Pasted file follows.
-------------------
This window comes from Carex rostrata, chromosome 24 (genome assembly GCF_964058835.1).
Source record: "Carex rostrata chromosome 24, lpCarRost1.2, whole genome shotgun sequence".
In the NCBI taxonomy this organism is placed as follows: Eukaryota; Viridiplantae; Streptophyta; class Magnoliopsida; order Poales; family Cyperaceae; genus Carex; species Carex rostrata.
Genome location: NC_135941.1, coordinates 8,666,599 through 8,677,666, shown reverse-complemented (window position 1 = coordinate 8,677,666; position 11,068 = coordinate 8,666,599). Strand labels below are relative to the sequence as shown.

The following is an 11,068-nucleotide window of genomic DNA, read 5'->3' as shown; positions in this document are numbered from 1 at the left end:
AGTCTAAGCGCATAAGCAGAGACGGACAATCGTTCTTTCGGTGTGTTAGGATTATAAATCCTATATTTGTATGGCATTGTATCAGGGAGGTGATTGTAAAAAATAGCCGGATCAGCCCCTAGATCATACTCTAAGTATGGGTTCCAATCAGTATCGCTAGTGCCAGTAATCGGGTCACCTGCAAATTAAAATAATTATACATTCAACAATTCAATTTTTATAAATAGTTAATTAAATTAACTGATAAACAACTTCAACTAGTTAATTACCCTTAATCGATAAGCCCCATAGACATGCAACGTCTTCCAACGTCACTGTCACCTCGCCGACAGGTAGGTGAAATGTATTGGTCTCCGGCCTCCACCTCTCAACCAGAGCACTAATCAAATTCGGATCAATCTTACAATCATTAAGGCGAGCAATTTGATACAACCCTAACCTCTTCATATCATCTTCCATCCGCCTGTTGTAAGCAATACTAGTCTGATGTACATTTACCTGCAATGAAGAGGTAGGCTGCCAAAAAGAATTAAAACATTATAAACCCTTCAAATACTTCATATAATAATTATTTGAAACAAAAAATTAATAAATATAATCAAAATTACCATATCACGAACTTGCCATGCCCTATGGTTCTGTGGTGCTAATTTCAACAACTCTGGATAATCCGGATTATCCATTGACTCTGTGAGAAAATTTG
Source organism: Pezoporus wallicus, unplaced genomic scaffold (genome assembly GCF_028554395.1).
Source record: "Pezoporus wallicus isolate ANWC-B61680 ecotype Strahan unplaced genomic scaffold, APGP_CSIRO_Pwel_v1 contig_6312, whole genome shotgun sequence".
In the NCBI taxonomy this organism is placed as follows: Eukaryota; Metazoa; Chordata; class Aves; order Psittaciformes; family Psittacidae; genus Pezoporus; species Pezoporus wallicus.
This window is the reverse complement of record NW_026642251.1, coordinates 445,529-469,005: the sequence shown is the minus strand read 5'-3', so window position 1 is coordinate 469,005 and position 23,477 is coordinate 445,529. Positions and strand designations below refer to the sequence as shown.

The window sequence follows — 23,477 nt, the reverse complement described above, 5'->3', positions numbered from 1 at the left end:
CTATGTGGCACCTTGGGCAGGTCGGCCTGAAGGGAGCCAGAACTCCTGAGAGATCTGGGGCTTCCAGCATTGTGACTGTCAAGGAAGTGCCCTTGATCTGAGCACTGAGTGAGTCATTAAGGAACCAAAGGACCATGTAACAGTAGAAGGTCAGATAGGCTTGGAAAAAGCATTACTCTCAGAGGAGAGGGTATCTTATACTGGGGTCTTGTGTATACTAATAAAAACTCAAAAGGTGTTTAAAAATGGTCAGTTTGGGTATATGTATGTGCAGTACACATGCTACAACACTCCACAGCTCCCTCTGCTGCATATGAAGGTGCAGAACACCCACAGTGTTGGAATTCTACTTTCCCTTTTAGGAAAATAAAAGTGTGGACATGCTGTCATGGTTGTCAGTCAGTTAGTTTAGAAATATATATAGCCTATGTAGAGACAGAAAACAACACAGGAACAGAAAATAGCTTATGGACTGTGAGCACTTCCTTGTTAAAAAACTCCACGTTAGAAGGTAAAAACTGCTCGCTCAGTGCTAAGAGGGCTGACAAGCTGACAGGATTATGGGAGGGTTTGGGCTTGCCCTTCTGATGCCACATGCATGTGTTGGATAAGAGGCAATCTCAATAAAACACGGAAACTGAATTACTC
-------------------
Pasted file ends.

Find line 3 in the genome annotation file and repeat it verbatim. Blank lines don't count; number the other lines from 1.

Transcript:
In the NCBI taxonomy this organism is placed as follows: Eukaryota; Viridiplantae; Streptophyta; class Magnoliopsida; order Poales; family Cyperaceae; genus Carex; species Carex rostrata.